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Alternatives to LDR for audio signal.

Discussion in 'Audio' started by makaze, Jun 13, 2013.

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  1. makaze

    makaze

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    Jun 13, 2013
    Hello. I am hoping to be able to pan audio across four outputs. from my limited experience with electronics the only method I think may work is to use 4 LDR's to act as gates triggered by timed LED's.

    If this is the only way, I don't have the knowledge to build it yet and I'm unsure what chip would turn LED's on or off. Any input and information appreciated.
     
  2. KrisBlueNZ

    KrisBlueNZ Sadly passed away in 2015

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    Any kind of VCA (voltage-controlled amplifier) will allow you to vary the amplitude of an audio signal using a control voltage. Do a Google search. A common way to make a VCA is using an OTA, operational transconductance amplifier, such as the LM13700, which contains two of them. Google that as well.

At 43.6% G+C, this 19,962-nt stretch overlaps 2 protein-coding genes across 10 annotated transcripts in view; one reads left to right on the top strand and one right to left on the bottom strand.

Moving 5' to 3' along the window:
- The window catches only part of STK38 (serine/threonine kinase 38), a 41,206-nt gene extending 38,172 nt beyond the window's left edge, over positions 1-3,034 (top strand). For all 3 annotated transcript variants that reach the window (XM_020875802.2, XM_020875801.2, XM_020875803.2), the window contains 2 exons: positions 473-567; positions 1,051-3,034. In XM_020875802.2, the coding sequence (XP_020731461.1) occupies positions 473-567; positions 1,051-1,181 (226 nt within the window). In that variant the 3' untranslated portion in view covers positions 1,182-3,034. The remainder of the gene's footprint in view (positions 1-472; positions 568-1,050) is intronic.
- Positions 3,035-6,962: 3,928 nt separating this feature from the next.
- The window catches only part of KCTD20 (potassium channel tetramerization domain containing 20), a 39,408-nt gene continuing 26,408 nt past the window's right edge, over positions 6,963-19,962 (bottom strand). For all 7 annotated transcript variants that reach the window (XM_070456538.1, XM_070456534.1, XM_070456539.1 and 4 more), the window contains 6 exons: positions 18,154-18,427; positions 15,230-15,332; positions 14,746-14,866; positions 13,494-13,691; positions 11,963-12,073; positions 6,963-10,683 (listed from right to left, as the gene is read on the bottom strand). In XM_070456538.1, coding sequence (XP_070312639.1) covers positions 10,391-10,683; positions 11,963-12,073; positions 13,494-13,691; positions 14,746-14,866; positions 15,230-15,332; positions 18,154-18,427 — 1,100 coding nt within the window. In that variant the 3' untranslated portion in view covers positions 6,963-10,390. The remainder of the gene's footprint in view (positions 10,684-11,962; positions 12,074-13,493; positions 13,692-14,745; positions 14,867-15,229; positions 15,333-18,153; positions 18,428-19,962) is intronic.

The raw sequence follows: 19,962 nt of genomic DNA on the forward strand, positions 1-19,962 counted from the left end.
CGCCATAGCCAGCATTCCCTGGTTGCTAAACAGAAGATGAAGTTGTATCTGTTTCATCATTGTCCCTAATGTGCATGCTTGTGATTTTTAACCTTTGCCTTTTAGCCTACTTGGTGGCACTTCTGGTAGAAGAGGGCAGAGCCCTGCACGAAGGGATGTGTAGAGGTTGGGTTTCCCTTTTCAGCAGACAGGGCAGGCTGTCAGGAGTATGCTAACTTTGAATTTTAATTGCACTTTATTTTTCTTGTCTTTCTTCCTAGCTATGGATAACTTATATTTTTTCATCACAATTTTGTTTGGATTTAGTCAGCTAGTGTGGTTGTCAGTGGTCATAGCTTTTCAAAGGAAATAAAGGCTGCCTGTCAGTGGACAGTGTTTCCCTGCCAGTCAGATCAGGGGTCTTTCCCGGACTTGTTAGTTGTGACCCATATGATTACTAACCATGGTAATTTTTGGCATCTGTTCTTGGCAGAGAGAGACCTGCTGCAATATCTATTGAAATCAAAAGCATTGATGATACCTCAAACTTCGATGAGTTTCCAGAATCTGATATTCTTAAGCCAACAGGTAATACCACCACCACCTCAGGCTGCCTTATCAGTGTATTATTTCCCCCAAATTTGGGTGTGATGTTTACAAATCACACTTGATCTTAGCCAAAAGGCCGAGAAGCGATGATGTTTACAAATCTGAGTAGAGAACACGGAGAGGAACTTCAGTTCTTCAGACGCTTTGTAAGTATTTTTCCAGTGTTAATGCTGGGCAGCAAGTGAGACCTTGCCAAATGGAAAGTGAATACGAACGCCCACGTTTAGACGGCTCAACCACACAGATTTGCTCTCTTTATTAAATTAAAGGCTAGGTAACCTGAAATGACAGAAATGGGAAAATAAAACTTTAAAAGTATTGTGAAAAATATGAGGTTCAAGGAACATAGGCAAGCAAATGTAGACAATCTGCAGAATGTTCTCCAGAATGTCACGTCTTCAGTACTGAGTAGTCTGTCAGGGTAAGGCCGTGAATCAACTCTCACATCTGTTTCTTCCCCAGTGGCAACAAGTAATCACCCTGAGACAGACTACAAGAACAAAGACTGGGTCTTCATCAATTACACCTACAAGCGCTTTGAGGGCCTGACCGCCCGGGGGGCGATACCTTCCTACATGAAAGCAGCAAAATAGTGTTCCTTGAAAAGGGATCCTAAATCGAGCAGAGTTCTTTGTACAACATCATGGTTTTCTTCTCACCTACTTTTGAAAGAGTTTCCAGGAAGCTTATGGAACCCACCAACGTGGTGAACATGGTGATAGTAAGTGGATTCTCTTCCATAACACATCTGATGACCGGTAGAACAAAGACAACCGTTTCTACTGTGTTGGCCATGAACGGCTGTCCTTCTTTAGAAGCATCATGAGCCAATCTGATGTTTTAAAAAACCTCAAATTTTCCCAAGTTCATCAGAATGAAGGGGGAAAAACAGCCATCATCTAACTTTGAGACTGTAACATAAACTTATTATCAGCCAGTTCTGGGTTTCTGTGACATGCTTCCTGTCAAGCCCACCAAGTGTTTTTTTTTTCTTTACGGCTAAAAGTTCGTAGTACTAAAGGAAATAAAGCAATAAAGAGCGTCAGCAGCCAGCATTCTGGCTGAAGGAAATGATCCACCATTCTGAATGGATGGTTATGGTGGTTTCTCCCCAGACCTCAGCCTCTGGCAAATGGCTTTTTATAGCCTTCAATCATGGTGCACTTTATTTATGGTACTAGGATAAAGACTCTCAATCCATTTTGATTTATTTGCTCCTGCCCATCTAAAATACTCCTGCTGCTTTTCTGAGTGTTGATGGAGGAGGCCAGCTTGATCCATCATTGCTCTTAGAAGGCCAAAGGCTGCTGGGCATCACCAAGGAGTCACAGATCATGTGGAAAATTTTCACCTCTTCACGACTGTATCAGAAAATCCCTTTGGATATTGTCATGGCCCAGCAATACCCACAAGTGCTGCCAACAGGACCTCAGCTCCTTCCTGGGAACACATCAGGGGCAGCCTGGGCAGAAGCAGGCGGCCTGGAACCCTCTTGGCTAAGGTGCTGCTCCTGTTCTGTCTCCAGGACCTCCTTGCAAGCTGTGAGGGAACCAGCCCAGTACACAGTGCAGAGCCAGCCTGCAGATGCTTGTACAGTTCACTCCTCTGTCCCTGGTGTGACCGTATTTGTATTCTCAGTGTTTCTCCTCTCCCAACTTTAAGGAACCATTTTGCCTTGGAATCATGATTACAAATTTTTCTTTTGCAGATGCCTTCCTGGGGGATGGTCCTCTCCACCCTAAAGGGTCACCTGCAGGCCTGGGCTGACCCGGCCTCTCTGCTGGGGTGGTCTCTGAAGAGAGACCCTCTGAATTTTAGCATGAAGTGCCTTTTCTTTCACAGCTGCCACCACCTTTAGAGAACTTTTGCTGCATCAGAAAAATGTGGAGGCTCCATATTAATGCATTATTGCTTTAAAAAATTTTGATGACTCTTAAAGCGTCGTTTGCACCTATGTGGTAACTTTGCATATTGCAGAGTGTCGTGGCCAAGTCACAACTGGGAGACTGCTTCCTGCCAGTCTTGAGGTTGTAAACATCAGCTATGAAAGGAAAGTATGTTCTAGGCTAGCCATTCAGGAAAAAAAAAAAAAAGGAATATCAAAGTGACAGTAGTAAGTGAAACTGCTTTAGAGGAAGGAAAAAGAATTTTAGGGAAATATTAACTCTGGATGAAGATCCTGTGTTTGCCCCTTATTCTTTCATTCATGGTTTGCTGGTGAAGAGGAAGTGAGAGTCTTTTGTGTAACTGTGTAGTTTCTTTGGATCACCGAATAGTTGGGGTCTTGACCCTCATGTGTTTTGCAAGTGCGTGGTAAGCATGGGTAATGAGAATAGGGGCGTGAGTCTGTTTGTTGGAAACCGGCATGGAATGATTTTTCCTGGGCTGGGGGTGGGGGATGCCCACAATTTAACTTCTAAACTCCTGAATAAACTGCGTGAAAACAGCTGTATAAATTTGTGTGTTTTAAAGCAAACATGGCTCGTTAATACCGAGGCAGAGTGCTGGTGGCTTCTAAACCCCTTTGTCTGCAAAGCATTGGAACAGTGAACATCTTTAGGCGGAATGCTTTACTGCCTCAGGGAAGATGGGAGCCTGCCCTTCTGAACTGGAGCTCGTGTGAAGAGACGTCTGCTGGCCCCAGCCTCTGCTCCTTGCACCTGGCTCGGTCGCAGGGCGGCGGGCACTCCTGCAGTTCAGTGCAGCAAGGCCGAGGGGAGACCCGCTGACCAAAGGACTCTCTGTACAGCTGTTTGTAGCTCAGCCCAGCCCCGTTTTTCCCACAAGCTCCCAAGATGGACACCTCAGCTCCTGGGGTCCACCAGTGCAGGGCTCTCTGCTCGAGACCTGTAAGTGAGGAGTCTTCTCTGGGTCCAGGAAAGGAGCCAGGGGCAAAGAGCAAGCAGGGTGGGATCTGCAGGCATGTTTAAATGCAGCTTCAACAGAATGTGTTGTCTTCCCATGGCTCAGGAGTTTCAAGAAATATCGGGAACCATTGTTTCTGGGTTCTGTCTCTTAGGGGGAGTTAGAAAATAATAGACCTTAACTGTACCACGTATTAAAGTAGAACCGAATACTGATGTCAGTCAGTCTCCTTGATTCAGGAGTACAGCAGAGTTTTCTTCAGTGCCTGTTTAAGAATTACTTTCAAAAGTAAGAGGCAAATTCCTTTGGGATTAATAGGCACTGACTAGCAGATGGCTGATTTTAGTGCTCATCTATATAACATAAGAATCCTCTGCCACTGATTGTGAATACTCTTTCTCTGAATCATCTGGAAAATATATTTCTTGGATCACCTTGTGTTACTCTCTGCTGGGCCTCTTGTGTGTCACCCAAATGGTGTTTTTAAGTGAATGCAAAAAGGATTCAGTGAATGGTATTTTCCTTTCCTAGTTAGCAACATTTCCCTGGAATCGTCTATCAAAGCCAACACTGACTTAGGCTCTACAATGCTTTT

Regarding generating the control voltages for the VCAs, this depends on what you want the signals to do. Saying that you want to "pan audio across four outputs" doesn't explain much. Describe exactly what you want to happen to the signals at the four outputs, how you want to trigger the circuit, and so on.
     
  3. makaze

    makaze

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    Jun 13, 2013
    Thanks for the reply Kris.

    I have a quadraphonic amplifier, it has 4 inputs (mono channels), each input goes to a separate (within the unit) power amp section which feeds a separate speaker. Each channel has tone and volume potentiometers.

    With a speaker in each corner of a room, I want an audio source (for example a tape of footsteps) to be able to pan round the room at a variable speed, from no speed to high speed. I would like to control the speed of the pan from a potentiometer.